How is Montessori different from traditional schools?
Children in Montessori school learn at their own pace, according to their own choice of activities. Learning occurs through all five senses, not just by sitting at a desk and listening, watching or reading. Our children experience learning as an exciting process of discovery leading to concentration, motivation, and self-discipline. These experiences combine to create a person who will enjoy a life-long love of learning. Classes span approximately three-year age groups: ages 15 months – 3 years, 3 - 6, and 6 -12. The older children in these communities of learning share their knowledge with the younger children.
How are Montessori teachers trained?
Our teachers receive intensive training beyond the bachelor’s level at American Montessori Society accredited schools covering the principles of child development and Montessori philosophy as well as specific uses of the classroom materials. Montessori teachers are required to perform an internship under the mentorship of a master teacher.
What standardized tests do you use and how do your students do on them?
Because the Montessori curriculum is organized on a different time-line than traditional curricula, typical standardized testing until the Upper Elementary years is not helpful. In the Upper Elementary program we introduce the principles and strategies of standardized testing, however, and give children an opportunity to practice the kinds of tests they will likely be taking in later schooling. Our children regularly perform in the higher percentiles on these tests.
What will my child’s day look like?
Children and their parents arrive at school and are welcomed by the Head of School, a teacher, or a staff member. Children are welcomed into the classrooms at 8:15 a.m. Classroom activities begin at 8:30. Approximately two and a half hours of the morning is devoted to a concentrated work time in which students will be working independently on learning activities, in groups, or with a teacher receiving instruction in a new activity. Children move freely between activities and projects under the watchful eye of the teachers. The morning also includes a circle time or opportunity for the whole class to gather for a discussion, reading or a presentation. After recess and lunch, for children in Extended Day and above, the afternoon includes special activities such as music, language study, and physical education as well as additional work time in classroom activities. The class day ends at 3:15, when children meet their parents in the parking lot.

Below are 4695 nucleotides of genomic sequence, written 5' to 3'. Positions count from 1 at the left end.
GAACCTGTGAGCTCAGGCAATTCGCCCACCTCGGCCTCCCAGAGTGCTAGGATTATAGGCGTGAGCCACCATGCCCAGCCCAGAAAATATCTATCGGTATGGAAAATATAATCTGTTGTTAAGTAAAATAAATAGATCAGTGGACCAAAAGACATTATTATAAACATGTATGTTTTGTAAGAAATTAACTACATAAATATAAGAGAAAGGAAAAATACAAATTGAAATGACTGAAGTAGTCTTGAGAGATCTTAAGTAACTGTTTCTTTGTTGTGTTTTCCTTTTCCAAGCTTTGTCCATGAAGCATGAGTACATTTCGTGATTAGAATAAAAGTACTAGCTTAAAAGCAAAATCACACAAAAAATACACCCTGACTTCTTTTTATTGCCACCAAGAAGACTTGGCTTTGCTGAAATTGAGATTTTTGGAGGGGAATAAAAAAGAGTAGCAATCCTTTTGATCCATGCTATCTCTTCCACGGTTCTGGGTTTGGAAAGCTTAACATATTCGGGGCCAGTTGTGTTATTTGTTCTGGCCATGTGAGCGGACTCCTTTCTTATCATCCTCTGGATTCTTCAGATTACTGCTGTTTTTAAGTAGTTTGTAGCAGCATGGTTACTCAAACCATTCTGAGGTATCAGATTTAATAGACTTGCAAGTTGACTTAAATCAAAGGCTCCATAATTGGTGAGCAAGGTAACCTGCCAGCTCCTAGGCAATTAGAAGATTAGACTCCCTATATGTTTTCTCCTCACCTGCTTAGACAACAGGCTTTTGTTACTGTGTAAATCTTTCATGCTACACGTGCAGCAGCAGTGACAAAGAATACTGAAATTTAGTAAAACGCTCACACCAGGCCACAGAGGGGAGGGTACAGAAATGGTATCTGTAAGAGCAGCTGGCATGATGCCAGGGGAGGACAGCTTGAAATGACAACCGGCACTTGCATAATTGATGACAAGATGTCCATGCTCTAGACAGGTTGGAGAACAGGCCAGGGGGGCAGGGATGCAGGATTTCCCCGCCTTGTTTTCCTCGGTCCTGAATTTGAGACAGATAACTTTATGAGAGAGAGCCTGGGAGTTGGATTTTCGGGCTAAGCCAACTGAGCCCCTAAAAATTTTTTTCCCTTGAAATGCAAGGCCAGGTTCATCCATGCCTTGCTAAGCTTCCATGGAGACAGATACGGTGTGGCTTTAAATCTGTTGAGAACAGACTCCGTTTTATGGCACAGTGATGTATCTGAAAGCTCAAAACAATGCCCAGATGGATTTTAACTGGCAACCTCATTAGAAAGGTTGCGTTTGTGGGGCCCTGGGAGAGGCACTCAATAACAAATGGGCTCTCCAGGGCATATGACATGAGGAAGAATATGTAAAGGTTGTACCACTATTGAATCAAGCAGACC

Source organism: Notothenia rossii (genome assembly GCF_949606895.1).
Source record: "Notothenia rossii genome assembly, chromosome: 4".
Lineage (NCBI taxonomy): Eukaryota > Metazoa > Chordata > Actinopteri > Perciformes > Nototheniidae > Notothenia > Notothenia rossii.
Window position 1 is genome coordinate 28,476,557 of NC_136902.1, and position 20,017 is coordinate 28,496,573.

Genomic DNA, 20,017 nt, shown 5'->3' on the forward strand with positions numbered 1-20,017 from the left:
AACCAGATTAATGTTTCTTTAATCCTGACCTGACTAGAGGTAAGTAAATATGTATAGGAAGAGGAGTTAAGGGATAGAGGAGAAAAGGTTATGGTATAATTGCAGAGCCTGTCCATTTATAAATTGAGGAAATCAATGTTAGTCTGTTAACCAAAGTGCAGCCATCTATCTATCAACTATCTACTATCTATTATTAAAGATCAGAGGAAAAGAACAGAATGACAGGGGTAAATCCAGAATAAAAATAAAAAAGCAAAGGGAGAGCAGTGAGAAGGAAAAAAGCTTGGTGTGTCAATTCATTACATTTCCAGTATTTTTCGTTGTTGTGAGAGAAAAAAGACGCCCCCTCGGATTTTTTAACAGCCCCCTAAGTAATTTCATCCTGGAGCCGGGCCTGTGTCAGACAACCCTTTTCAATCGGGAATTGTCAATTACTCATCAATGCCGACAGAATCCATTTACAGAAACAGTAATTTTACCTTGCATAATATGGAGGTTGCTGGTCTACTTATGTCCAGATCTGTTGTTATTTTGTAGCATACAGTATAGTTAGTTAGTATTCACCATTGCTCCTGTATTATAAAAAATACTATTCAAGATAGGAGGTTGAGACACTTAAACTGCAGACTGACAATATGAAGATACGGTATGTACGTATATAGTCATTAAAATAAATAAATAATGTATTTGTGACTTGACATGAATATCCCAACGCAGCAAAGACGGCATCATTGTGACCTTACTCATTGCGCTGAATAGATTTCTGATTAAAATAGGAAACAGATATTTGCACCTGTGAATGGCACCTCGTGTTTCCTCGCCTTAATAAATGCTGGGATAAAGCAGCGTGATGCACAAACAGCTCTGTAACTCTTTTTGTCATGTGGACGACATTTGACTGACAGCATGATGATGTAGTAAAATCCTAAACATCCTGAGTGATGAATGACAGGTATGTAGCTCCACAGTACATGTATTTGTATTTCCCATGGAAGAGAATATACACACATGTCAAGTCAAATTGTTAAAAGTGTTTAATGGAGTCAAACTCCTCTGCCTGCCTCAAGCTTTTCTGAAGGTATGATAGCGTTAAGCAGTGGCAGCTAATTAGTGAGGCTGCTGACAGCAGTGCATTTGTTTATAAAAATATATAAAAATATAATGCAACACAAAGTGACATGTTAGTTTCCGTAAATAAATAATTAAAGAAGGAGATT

What opportunities for arts activities will my child have?
The arts are integrated into the study of all of the disciplines in the classroom. For example, as they study the timeline of life on earth, children will be encouraged to illustrate their study with pictures of the animals or plant life they learn about. Cultural studies may involve the creation of masks as well as learning the indigenous music and dance of different people of the world. The arts specialists work closely with classroom teachers to develop projects that integrate with the child’s learning as well as providing instruction in the techniques of the visual, musical, and performing arts. Annual music, dance and theater performances involve all students: the Seasons of Light program in December, the annual play in May, and at the Moving On (Graduation) Ceremony in June.
What opportunities for physical education will my child have?
The younger children have regular physical education activities that are fun games focusing on movement and coordination. The older children have physical education classes several times a week focused on life-long physical skills and the concepts of more formal games and sports. Our children develop physical confidence as well as their sense of fair play, teamwork, sportsmanship, and the foundations of life-long fitness.
How much recess time will my child have?
Each level has recess time after the morning work period. Children who stay for the full day have an additional recess time in the afternoon.
Are there many Montessori schools?
There are approximately 4,000 Montessori schools in the United States and about 7,000 worldwide.